In researching and writing my book on Giuseppe and Anita Garibaldi and the unification of Italy (A Man Of Action Saving Liberty: A Novel Based On The Life Of Giuseppe Garibaldi) I re-discovered the first American female war correspondent – Margaret Fuller — who I had first met in a college course on the Transcendentalists. I was once again fascinated by a life lived purposefully.
Then I found Tammy Rose’s podcast on the Transcendentalists – Concord Days – and was delighted when she asked me to guest for a discussion of Fuller’s work in Italy as both a journalist – and a nurse. — Rosanne
Watch this entire presentation
Concord Days sends love to Margaret Fuller on the anniversary of her death in 1850.
The conversation focuses on Margaret’s exciting days in ITALY!
Dr. Rosanne Welch takes us through her adventures and enthusiastically reminds us what she was like when she was living her best life!
Rosanne: …and here’s the person to send in terms of what Horace Greeley may be thinking. I mean she knows how many languages? So she’s going to be comfortable anywhere and maybe a woman can get more information from people — can get into different parts of society right? A general — a military guy — maybe not.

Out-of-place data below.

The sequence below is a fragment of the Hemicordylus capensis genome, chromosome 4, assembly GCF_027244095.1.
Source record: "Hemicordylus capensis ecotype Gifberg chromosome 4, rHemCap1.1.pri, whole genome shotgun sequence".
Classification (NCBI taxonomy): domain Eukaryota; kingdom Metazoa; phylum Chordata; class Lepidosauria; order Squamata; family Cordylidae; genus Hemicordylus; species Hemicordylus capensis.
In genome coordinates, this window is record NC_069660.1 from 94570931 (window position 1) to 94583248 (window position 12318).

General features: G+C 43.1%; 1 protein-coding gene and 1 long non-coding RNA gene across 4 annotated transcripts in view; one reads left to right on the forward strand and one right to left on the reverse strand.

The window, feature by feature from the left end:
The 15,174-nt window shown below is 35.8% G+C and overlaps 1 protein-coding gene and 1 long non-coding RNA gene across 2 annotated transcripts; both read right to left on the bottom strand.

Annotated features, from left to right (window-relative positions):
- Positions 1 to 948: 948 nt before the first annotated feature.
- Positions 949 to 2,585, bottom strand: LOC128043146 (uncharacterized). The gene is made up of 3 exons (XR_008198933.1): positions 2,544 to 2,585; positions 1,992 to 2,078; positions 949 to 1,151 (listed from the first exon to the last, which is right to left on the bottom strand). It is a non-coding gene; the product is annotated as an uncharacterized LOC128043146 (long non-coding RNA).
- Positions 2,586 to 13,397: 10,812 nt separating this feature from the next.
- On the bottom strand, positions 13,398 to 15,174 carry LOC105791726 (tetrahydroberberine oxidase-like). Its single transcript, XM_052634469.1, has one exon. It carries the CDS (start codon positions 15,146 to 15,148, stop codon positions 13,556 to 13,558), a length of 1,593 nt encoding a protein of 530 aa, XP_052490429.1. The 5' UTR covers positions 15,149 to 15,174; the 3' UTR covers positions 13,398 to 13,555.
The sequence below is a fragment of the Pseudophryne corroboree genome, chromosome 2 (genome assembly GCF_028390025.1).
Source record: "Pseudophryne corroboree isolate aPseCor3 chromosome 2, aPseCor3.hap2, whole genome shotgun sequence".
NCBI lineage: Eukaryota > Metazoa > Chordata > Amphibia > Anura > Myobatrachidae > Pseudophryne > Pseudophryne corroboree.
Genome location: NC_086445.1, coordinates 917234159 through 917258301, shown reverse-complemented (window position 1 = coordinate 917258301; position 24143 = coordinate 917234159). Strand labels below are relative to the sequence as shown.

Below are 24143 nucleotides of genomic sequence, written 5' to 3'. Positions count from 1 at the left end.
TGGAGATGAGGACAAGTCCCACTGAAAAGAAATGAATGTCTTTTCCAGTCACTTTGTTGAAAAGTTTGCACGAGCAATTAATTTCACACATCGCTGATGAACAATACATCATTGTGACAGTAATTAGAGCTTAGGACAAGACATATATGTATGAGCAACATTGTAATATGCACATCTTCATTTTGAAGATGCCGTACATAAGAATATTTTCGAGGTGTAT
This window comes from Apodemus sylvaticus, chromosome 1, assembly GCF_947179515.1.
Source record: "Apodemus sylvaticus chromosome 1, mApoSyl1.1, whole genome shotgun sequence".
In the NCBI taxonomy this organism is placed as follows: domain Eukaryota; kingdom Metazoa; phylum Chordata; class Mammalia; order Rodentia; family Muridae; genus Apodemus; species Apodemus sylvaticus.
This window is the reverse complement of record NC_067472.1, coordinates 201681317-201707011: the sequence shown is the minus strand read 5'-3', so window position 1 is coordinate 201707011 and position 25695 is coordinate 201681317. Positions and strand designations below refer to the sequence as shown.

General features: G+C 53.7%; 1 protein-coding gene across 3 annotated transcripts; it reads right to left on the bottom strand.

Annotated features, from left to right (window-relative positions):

Tammy: Because she’s not intimidating in a separate country where they don’t know all of the stuff that she knows. Like her reputation does not precede her. She’s just a woman. She’s in skirts.
Tammy: You know why don’t I tell her all my secrets you know.
Rosanne: Exactly. Exactly and you know but of course she’s also an excellent writer and that again is what he needs. You’re going to get there. You going to get the information quick. You’re going to give it to me so I can have it in the newspaper and that will I have the scoop right? It’s all about who gets the scoop first.
Tammy: Yeah well and so she’s documented as the first female like international correspondent and war correspondent right?
Rosanne: Exactly and again now she even parallels the transcendentalists we could parallel a little bit with the Algonquin round table because Dorothy Parker and Edna Ferber are just a couple of the only women allowed in that circle.